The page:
Old Negatives, Friends, and Memories

The entire building is masonry, except the front wall. Sitting behind the lath and plaster, some possibly for over 100 years - curled and blackened by the 1969 fire, were a handful of old negatives.

We picked them out of the crumbling debris and pondered what might have been on them, and how the heck they wound up behind the wall. I called photographer and friend Stephen Harris. He came down to the Strand to check out the loot. He ordered a special cleanser and waited weeks for it arrive. Stephen worked to remove the soot that blackened the film over 50 years ago and became giddy when an image began to reveal itself. He laid them on the light box and remnants of old movies came into view. A ghosted image of Charlie Chaplin from “Shoulder Arms” from 1918!!! WOW. Another is a clip from the Pennsylvania Censorship Board stamping its approval on “Oh, What a Knight”. The censorship board operated from 1914 until 1956 when it was ruled unconstitutional by the Supreme Court of Pennsylvania.  “Oh, What a Knight” was an animated short film directed by Walk Disney and Ub Iwerks, and released in 1928 by Universal Pictures.  Another clip seems to be the title card for the coming weeks previews. I’m sure you will see this one again when we begin to promote upcoming shows. Even the negatives that are unreadable have interesting shapes of light and dark that can be re-created into abstracted works of art. I’ll play around with them and see what comes up! We will use these images, along with those from the colorful masonry walls in the design of the new space.  We’re excited to incorporate these pieces of the past into the re-birth of what will surely be a beautiful future. You can see Stephens flicker page with more of these images by clicking here. We’ve found a more negatives since then and Stephen will be cleaning them up and adding to this page soon too.

I know that this building holds a special place for many people. Our memories mold us into the people we are today, and they matter.  I know it’s an honor to have this old theatre under my direction, and I cherish the opportunity.  Thank you to the many friends and neighbors who continue to help make it all happen.  At times the underbelly of such a project can be overwhelming, and knowing that the support of this beautiful village is behind us helps to sooth the edges.  With lots of gratitude and excitement for all that will come. Kelly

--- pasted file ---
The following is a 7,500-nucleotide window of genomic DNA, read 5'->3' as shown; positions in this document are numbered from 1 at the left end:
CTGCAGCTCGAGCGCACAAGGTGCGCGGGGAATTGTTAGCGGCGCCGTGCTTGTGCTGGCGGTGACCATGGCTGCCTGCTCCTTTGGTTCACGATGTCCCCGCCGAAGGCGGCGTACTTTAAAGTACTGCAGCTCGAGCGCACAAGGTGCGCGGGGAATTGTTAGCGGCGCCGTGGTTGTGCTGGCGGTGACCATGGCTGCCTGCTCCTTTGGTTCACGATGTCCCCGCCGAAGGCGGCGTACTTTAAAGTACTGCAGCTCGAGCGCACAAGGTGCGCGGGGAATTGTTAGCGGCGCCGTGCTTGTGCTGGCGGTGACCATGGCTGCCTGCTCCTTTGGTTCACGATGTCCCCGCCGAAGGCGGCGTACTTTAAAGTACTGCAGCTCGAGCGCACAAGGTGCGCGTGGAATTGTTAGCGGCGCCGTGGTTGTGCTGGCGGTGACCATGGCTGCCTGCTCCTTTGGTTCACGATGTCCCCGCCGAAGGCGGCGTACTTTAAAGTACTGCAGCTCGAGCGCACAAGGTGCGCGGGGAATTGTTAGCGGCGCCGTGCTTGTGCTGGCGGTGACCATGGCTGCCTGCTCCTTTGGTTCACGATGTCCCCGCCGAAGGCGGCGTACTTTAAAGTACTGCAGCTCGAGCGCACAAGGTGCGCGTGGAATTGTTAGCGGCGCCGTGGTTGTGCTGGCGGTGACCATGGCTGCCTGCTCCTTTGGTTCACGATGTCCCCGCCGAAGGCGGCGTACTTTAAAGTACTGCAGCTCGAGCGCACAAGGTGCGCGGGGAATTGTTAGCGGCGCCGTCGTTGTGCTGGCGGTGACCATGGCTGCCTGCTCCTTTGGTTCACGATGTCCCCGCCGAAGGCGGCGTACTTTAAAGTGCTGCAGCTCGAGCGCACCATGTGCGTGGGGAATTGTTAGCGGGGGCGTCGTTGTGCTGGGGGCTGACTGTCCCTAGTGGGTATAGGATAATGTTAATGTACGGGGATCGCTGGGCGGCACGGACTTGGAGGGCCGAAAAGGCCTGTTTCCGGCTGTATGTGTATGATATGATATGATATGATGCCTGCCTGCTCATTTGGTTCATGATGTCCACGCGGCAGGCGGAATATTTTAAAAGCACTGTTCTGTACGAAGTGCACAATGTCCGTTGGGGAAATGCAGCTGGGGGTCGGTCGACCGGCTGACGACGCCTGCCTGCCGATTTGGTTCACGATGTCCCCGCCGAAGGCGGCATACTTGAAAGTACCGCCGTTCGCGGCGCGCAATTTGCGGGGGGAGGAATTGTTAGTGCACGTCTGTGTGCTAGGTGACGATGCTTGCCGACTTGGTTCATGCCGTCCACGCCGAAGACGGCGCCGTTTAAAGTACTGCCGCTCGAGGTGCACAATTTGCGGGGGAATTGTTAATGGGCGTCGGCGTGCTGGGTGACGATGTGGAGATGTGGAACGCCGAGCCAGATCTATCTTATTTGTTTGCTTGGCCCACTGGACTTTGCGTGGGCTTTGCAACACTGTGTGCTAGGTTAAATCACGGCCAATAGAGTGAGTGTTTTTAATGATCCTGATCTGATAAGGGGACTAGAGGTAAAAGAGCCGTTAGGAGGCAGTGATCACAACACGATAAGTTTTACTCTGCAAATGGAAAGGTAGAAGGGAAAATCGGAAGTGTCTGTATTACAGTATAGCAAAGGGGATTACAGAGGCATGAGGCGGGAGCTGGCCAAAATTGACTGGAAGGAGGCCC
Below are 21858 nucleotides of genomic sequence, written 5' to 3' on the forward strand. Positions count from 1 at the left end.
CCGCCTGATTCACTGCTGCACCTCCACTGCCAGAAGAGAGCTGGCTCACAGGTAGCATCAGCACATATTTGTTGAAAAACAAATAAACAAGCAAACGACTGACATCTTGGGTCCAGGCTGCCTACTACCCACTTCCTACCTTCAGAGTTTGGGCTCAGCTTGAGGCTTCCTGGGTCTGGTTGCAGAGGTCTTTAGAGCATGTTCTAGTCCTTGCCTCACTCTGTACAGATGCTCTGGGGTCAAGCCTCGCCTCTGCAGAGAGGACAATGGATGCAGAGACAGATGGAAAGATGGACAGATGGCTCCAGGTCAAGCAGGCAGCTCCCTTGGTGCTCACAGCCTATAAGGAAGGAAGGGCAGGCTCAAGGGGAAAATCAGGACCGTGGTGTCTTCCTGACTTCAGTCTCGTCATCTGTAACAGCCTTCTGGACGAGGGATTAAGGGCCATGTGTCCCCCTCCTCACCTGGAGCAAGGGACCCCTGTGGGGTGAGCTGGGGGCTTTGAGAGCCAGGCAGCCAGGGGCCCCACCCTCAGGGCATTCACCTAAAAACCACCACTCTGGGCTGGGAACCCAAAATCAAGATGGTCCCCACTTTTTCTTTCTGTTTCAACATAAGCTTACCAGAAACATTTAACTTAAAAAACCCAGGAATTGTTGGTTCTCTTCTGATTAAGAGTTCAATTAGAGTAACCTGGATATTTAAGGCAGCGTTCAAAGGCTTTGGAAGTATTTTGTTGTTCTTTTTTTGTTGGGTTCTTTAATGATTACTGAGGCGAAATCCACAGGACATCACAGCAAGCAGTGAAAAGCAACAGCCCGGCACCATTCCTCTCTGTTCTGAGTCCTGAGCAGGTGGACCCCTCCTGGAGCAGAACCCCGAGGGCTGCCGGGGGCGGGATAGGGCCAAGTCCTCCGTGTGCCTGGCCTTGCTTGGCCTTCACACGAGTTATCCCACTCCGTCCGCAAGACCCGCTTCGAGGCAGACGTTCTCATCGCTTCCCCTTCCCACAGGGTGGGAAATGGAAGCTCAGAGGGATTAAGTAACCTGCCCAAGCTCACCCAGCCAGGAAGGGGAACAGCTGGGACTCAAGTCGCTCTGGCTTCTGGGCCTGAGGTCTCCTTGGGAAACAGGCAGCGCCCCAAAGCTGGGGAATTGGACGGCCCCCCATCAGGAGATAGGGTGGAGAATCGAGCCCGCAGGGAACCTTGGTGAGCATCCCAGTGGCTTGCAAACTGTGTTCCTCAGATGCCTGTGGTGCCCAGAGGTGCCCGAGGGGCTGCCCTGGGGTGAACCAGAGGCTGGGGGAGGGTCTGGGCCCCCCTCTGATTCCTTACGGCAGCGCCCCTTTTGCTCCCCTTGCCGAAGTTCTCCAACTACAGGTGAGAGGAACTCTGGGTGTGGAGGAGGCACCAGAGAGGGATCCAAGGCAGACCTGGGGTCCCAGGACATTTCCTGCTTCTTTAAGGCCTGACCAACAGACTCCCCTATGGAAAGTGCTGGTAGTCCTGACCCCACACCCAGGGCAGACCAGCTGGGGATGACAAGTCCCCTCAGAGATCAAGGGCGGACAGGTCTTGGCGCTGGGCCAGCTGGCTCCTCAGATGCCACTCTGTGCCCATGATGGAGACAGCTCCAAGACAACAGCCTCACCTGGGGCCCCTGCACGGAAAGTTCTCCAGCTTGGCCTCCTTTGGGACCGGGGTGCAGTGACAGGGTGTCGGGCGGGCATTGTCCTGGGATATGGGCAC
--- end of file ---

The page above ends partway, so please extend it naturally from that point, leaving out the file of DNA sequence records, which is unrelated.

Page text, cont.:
5 Responses

  1. This is exciting, Kelly. Will your new/old theater be showing movies, or will it be become something else. If movies, check out Kino Lorber for a great collection of classic films, including my brother’s film made in Algeria during the last year of the Algerian war for independence from France..”The Olive Trees of Justice”.
    Anyway, good luck with this wonderful project.

  2. WoW! That is so cool! And wonderful that you went to the extra effort to make them “viewable” again.
    Can’t wait to visit!

  3. Thank you for all the effort and time you are devoting to the rehabilitation of this historic site. If you do plan on showing films at the theater in the future (which I’m wishfully allowing myself to believe that you are), I think it would be amazing if there were silent film showings. It would be especially fun to see works from the specific years of the opening of the theater (1915-onward). Unfortunately, such films as “Hearts Delight” starring Mary Pickford, the first screening at the theater, and “Princess Romanoff” starring Nance O’Neil, a film once shown at the theater, are considered lost. Despite the fact that many silent pictures from those years are now obsolete, there are, obviously, many more relevant films to choose from. Additionally, I have been dreaming of a sort of 1920s prohibition-era gathering or art deco themed celebration (like a teeny tiny version of the NYC Jazz Age Lawn Party and The Avalon Ball) and the significant history of Lambertville would make for the perfect location.

    Perhaps some kind of historic exhibition showcasing Lambertville during those early theater years could be interesting? I suppose photographs, artifacts, and other ephemera could be contributed by the community. I am not sure if any of these ideas flow with the plans you have for the space, but I am looking forward to seeing the finished theater regardless.

    1. Hi Jordan, I love this idea. We are planning on doing more live performance than films, but considering the history of the theatre and Lambertville, I bet we can do a bit of both! I love the idea.

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